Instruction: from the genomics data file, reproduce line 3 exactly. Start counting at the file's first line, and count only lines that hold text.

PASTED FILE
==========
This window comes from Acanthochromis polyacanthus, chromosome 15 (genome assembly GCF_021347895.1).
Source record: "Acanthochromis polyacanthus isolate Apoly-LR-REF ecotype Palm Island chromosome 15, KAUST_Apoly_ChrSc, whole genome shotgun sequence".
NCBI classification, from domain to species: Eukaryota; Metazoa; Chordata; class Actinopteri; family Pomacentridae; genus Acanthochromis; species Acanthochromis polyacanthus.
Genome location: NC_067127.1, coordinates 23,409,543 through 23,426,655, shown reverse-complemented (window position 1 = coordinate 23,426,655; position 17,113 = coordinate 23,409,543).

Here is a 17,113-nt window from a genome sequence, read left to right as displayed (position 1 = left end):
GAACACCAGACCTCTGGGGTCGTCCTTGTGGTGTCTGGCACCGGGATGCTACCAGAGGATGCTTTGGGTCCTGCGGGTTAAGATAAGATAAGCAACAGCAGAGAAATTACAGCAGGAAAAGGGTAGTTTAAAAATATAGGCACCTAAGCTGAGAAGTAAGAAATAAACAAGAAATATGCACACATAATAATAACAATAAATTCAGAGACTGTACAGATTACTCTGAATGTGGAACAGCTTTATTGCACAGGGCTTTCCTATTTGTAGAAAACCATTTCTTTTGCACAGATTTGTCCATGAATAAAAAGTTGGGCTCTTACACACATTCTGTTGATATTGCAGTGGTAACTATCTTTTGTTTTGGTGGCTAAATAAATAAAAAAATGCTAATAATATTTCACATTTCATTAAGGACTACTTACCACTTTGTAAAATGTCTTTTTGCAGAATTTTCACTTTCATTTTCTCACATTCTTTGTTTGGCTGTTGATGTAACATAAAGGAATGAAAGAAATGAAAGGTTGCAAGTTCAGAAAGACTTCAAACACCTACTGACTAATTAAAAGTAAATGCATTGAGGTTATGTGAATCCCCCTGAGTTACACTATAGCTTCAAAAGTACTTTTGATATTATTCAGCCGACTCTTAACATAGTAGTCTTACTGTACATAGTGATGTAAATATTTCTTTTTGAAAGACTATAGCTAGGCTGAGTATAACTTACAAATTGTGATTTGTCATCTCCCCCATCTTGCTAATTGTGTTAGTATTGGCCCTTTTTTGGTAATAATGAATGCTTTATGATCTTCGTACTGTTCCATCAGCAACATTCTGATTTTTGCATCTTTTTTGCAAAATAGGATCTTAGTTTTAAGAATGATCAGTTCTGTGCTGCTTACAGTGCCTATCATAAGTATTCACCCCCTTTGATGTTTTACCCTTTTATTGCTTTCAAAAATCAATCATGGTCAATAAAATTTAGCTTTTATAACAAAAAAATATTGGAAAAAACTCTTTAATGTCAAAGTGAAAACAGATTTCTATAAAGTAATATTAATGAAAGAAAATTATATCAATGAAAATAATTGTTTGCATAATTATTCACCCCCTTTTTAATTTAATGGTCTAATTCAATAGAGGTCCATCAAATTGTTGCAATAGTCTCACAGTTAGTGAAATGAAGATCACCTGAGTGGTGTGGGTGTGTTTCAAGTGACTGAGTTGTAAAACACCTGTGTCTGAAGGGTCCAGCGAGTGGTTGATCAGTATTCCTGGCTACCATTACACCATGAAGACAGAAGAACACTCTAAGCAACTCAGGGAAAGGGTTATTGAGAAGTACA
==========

NCBI classification, from domain to species: Eukaryota; Metazoa; Chordata; class Actinopteri; family Pomacentridae; genus Acanthochromis; species Acanthochromis polyacanthus.